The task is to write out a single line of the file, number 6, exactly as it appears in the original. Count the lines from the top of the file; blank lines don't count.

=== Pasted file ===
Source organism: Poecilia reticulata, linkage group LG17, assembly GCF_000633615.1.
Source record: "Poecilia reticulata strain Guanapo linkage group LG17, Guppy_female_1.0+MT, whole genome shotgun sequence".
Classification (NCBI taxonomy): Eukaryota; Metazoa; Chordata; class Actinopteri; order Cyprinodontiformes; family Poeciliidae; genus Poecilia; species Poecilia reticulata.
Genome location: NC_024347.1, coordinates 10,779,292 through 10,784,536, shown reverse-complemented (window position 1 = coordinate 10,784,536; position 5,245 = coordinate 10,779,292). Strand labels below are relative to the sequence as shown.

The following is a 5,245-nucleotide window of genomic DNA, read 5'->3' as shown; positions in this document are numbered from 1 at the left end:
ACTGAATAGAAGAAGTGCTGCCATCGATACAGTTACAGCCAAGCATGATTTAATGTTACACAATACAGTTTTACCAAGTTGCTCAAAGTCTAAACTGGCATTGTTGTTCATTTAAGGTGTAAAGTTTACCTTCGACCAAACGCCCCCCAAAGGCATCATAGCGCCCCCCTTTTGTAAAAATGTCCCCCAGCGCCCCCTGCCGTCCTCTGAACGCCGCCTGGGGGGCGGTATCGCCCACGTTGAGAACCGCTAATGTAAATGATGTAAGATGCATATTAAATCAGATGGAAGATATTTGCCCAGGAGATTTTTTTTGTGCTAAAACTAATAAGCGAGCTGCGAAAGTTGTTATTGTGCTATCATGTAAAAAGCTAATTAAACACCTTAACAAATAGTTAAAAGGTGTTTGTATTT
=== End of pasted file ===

ACTGAATAGAAGAAGTGCTGCCATCGATACAGTTACAGCCAAGCATGATTTAATGTTACACAATACAGTTTTACCAAGTTGCTCAAAGTCTAAACTGGCATTGTTGTTCATTTAAGGTGTAAAGTTTACCTTCGACCAAACGCCCCCCAAAGGCATCATAGCGCCCCCCTTTTGTAAAAATGTCCCCCAGCGCCCCCTGCCGTCCTCTGAACGCCGCCTGGGGGGCGGTATCGCCCACGTTGAGAACCGCTAATGTAAATGATGTAAGATGCATATTAAATCAGATGGAAGATATTTGCCCAGGAGATTTTTTTTGTGCTAAAACTAATAAGCGAGCTGCGAAAGTTGTTATTGTGCTATCATGTAAAAAGCTAATTAAACACCTTAACAAATAGTTAAAAGGTGTTTGTATTT